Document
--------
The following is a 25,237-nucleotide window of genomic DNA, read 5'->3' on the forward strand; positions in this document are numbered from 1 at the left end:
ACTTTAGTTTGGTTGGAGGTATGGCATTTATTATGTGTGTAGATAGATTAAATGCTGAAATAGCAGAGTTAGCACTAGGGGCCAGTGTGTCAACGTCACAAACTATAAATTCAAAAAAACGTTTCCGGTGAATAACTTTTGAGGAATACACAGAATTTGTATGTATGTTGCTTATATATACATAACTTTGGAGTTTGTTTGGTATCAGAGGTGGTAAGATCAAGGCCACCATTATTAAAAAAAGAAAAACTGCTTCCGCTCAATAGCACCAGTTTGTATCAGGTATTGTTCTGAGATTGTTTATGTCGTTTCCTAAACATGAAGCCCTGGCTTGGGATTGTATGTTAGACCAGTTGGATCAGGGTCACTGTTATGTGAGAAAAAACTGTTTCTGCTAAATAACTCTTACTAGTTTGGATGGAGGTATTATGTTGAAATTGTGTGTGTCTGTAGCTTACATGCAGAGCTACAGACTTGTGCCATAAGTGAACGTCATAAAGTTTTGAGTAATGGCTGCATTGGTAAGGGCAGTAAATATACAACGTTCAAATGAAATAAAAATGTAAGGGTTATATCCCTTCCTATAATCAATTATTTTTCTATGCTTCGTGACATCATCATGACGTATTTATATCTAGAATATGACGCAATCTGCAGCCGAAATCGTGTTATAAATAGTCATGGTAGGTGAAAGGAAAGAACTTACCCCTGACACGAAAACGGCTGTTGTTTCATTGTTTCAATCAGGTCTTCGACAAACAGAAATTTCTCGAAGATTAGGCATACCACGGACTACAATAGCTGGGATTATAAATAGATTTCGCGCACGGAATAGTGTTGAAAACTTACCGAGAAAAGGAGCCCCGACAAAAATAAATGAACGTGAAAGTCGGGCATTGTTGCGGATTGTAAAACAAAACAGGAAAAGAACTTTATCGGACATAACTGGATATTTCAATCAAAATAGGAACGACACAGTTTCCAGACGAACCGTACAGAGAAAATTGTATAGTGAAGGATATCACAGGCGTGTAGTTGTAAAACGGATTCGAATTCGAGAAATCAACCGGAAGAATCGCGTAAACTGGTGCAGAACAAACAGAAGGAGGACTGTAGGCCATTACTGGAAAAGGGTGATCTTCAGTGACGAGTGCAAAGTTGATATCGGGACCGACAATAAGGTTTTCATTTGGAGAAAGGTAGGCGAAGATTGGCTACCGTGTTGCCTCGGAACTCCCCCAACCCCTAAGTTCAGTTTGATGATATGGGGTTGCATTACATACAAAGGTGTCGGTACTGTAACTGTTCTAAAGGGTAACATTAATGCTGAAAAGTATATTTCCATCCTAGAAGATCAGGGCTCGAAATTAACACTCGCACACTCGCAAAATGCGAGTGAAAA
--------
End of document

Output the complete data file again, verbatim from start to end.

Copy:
The following is a 25,237-nucleotide window of genomic DNA, read 5'->3' on the forward strand; positions in this document are numbered from 1 at the left end:
ACTTTAGTTTGGTTGGAGGTATGGCATTTATTATGTGTGTAGATAGATTAAATGCTGAAATAGCAGAGTTAGCACTAGGGGCCAGTGTGTCAACGTCACAAACTATAAATTCAAAAAAACGTTTCCGGTGAATAACTTTTGAGGAATACACAGAATTTGTATGTATGTTGCTTATATATACATAACTTTGGAGTTTGTTTGGTATCAGAGGTGGTAAGATCAAGGCCACCATTATTAAAAAAAGAAAAACTGCTTCCGCTCAATAGCACCAGTTTGTATCAGGTATTGTTCTGAGATTGTTTATGTCGTTTCCTAAACATGAAGCCCTGGCTTGGGATTGTATGTTAGACCAGTTGGATCAGGGTCACTGTTATGTGAGAAAAAACTGTTTCTGCTAAATAACTCTTACTAGTTTGGATGGAGGTATTATGTTGAAATTGTGTGTGTCTGTAGCTTACATGCAGAGCTACAGACTTGTGCCATAAGTGAACGTCATAAAGTTTTGAGTAATGGCTGCATTGGTAAGGGCAGTAAATATACAACGTTCAAATGAAATAAAAATGTAAGGGTTATATCCCTTCCTATAATCAATTATTTTTCTATGCTTCGTGACATCATCATGACGTATTTATATCTAGAATATGACGCAATCTGCAGCCGAAATCGTGTTATAAATAGTCATGGTAGGTGAAAGGAAAGAACTTACCCCTGACACGAAAACGGCTGTTGTTTCATTGTTTCAATCAGGTCTTCGACAAACAGAAATTTCTCGAAGATTAGGCATACCACGGACTACAATAGCTGGGATTATAAATAGATTTCGCGCACGGAATAGTGTTGAAAACTTACCGAGAAAAGGAGCCCCGACAAAAATAAATGAACGTGAAAGTCGGGCATTGTTGCGGATTGTAAAACAAAACAGGAAAAGAACTTTATCGGACATAACTGGATATTTCAATCAAAATAGGAACGACACAGTTTCCAGACGAACCGTACAGAGAAAATTGTATAGTGAAGGATATCACAGGCGTGTAGTTGTAAAACGGATTCGAATTCGAGAAATCAACCGGAAGAATCGCGTAAACTGGTGCAGAACAAACAGAAGGAGGACTGTAGGCCATTACTGGAAAAGGGTGATCTTCAGTGACGAGTGCAAAGTTGATATCGGGACCGACAATAAGGTTTTCATTTGGAGAAAGGTAGGCGAAGATTGGCTACCGTGTTGCCTCGGAACTCCCCCAACCCCTAAGTTCAGTTTGATGATATGGGGTTGCATTACATACAAAGGTGTCGGTACTGTAACTGTTCTAAAGGGTAACATTAATGCTGAAAAGTATATTTCCATCCTAGAAGATCAGGGCTCGAAATTAACACTCGCACACTCGCAAAATGCGAGTGAAAA